During that first year, we began to separate emotionally. He would stay in the bedroom, reading and studying for hours, and I would watch movies. We did not spend as much time together as I expected we would have. Internally, I felt like we couldn’t help couples because we were so far apart ourselves. We still laughed together, had some fun together, and still shared a mutual care for each other, but I did not feel anything I thought I was supposed to feel as a newlywed. I did not feel pursued; I did not feel like I was more important than those books.
From his perspective, he didn’t see me as someone who was going to counsel with him, or cared about counseling with him – as we had previously planned, because I was not taking a vested interest in studying the material. He saw someone who preferred to be lazy and in her own little world instead of someone who wanted to study to show herself approved (II Timothy 2:15). We discussed and argued about these points many times – sometimes for hours – but it never led to resolution, so we continued to drift apart. I started resenting school and wanted no part of it; yet, at the same time, I was not willing to quit something I had always planned to do.
We later realized that we had jump-started our marriage into a downward spiral by jumping toward our long-term life aspirations too quickly – instead of spending time with each other in that first year. In retrospect, neither of us would have continued our graduate program (again, we were at the beginning) during the first year of our marriage if we could do it over again. We would have either both worked while neither of us attended graduate school during our first year of marriage – or one of us would have worked while the other went to school. However, at that time, we believed that if we could just get through our degree program, we’d have all of this magical time to spend together! If we could just hold on during those first few years, we would have a post-graduate school lifetime to enjoy each other! We could not have been more wrong.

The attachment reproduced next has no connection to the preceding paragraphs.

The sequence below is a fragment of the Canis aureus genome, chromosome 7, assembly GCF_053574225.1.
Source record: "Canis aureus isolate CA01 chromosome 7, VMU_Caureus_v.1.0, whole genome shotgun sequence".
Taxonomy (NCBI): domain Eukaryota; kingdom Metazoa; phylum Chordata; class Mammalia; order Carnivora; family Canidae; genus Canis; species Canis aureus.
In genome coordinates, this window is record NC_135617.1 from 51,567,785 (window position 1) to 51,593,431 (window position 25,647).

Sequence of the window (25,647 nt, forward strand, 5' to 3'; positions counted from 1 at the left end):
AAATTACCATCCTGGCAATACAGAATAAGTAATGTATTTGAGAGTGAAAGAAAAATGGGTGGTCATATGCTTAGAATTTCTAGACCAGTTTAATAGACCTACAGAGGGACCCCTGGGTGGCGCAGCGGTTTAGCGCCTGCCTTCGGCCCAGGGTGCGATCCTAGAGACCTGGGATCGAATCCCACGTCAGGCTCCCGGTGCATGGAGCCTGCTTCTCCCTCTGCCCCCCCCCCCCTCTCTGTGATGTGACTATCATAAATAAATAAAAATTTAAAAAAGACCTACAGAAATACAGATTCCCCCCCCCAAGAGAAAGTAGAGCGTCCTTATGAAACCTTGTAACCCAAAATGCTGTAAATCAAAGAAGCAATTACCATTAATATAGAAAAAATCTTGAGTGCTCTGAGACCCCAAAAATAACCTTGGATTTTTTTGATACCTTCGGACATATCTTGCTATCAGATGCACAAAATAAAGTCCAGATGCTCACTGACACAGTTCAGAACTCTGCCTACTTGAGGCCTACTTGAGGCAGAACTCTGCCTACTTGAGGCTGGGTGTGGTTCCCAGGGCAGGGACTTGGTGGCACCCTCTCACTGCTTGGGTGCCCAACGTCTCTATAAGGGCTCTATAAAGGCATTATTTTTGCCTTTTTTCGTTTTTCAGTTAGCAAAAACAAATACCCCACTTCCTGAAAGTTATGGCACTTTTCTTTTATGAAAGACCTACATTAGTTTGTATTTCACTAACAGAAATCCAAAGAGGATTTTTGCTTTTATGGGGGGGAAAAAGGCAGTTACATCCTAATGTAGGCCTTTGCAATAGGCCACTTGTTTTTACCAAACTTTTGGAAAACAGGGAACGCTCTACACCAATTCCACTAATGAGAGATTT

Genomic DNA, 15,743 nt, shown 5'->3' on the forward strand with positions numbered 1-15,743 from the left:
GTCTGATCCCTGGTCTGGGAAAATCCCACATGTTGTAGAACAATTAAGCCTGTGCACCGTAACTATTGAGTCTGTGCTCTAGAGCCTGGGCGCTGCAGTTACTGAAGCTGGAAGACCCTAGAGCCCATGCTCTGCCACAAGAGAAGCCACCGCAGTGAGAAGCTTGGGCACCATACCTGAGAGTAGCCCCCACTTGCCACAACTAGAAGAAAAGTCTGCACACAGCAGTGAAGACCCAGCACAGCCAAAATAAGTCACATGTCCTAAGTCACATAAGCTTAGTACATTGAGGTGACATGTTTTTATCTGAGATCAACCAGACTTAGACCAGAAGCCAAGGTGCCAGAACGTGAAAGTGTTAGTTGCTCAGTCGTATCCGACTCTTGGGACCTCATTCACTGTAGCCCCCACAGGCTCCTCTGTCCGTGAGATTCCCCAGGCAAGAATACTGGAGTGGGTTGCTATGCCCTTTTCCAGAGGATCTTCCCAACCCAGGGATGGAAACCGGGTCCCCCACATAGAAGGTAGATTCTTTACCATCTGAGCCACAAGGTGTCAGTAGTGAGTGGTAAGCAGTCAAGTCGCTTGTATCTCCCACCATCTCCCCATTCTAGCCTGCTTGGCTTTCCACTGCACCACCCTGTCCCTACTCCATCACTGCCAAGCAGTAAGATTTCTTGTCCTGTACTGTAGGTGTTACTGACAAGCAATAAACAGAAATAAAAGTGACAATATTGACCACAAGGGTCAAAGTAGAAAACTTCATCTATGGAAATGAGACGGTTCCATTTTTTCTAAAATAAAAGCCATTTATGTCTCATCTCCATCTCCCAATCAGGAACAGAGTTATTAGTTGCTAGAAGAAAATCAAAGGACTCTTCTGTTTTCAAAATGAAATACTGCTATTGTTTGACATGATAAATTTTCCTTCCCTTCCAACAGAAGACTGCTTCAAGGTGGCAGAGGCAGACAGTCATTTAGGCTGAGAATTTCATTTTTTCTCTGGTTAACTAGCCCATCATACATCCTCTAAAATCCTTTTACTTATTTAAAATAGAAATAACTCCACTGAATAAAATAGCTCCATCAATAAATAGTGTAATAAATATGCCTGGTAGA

We began a pattern of ignoring each other for personal desires – not out of maliciousness, but just because we had not yet solidified as a unified couple. Though committed to each other, we did what we knew and mostly kept our pre-marriage single behaviors. We consulted each other out of respect, but we each planned our lives around our personal goals and desires. For me, nothing much seemed to change after we got married other than my last name and address. Our relationship continued to revolve around counseling, but my passion for it waned considerably. My fun time revolved around my pre-marriage, single friends and I had little interest in having fun with Eric because I thought that it would often lead back to wearying discussions about school and studying. At that point, I really hated school and couldn’t wait to get that monkey off of my back.